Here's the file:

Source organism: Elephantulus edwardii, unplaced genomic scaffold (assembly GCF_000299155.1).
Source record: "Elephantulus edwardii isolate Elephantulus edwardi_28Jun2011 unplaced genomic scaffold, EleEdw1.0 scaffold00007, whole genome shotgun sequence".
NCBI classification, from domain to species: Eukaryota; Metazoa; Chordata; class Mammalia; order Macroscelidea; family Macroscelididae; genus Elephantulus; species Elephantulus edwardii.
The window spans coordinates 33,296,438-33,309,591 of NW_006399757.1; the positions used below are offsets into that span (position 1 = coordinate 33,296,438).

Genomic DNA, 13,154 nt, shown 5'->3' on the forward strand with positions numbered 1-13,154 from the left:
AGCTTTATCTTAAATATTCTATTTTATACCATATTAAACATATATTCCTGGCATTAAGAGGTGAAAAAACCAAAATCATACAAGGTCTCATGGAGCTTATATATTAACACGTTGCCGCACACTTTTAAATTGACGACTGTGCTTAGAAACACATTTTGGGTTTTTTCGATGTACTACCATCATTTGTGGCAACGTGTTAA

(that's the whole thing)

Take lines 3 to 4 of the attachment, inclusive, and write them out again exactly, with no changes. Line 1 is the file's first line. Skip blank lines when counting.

NCBI classification, from domain to species: Eukaryota; Metazoa; Chordata; class Mammalia; order Macroscelidea; family Macroscelididae; genus Elephantulus; species Elephantulus edwardii.
The window spans coordinates 33,296,438-33,309,591 of NW_006399757.1; the positions used below are offsets into that span (position 1 = coordinate 33,296,438).